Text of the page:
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Nadine De Lawrence

Nadine De Lawrence was born July 8, 1953, in Hartford, Connecticut, to Joseph and Ruth De Lawrence.

De Lawrence received her Bachelor's of Fine Arts degree from Rhode Island School of Design, in Providence, R.I., in 1975.  As part of that course of study, she participated in the European Honors Program for painting, which included a year of study and travel in Italy.  In 1979, De Lawrence traveled to Africa under a United Technologies Corporation travel grant, an experience that greatly impacted her subsequent body of artwork. In 1985, she attended the School of Visual Arts in New York City.

Although De Lawrence began her career as a painter, she is best known as a sculptor.  She apprenticed with reknowned sculptor Bill Barrett, and delved into the creation of abstract yet mythological aluminum and steel sculptures.  Her polychromed aluminum pieces became her trademark.

As part of her growth and development, as further evidence of her seriousness as an artist, De Lawrence studied printmaking with master printmaker Bob Blackburn and received a grant from the Jerome Foundation to further investigate this medium.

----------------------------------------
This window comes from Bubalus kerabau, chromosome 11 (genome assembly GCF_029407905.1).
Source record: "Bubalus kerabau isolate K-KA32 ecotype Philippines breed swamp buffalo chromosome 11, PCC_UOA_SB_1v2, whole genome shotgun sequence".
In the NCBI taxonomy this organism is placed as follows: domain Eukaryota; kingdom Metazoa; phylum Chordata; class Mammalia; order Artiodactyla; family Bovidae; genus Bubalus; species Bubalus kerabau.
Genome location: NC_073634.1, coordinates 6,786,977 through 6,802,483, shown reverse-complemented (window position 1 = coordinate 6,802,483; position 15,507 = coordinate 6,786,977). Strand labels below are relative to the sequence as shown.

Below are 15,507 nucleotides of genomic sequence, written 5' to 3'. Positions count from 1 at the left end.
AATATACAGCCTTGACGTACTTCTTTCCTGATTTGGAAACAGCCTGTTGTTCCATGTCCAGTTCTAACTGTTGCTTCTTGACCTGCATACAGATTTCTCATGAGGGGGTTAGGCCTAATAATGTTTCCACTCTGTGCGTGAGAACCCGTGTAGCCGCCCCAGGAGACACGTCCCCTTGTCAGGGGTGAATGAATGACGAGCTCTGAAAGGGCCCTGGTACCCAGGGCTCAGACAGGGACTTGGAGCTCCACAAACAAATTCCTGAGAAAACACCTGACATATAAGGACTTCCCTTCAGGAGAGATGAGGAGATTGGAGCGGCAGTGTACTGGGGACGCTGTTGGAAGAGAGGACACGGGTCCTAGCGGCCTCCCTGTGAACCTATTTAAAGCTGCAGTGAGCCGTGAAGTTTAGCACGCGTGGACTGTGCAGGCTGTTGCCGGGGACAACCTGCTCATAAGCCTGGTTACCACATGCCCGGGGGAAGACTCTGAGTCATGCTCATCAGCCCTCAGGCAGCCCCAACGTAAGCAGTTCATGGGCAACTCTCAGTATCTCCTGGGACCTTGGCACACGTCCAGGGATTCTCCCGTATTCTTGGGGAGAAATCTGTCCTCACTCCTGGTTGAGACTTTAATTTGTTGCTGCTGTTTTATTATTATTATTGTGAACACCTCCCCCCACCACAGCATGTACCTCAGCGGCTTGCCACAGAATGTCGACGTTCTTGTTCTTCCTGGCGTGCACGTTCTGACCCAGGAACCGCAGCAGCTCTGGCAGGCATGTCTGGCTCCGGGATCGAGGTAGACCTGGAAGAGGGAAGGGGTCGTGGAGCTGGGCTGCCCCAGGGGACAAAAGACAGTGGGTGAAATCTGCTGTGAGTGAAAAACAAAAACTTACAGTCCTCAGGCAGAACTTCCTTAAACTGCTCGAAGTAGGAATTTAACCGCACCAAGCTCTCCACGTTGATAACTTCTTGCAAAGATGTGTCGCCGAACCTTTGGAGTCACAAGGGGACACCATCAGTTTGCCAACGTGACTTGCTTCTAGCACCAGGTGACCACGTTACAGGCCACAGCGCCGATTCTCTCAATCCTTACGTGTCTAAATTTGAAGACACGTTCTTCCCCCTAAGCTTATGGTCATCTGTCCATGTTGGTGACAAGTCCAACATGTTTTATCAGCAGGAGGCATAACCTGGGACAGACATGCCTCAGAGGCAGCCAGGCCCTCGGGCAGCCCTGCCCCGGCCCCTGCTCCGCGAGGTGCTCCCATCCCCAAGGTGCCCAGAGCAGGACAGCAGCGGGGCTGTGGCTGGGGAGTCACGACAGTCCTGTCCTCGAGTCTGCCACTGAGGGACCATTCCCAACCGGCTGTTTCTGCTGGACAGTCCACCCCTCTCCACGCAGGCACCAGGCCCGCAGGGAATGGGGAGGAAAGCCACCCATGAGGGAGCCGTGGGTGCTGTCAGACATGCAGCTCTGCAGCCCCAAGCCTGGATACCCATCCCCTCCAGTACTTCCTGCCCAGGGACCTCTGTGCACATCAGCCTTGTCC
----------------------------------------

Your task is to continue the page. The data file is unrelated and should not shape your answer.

Nadine De Lawrence's work has been exhibited all over the world, including: the French Embassy, the Alternative Museum, The Studio Museum in Harlem, the Arsenal Gallery, Cinque Gallery, White Columns, Spiral Gallery, and others, all in New York; Carol Getz Gallery, Coconut Grove, Florida; Sherry Washington Gallery, Detroit, Michigan, amoung others.  De Lawrence's works are in the permanent collections of a variety of individuals and public and private institutions, including the Cigna Corporation and The Studio Museum in Harlem.

During her 17-year career, De Lawrence received fellowships and grants from the Helene Wurlitzer and Jerome Foundations, and from Sculpture Space.  She was a recipient of the Romare Bearden Award of Outstanding Achievement and was also an artist-in-residence and exhibiting artist in the National Gallery in Botswana.  Her most recent project, the Women's Calendar, was published recently by Colgate-Palmolive and will be available through 1993.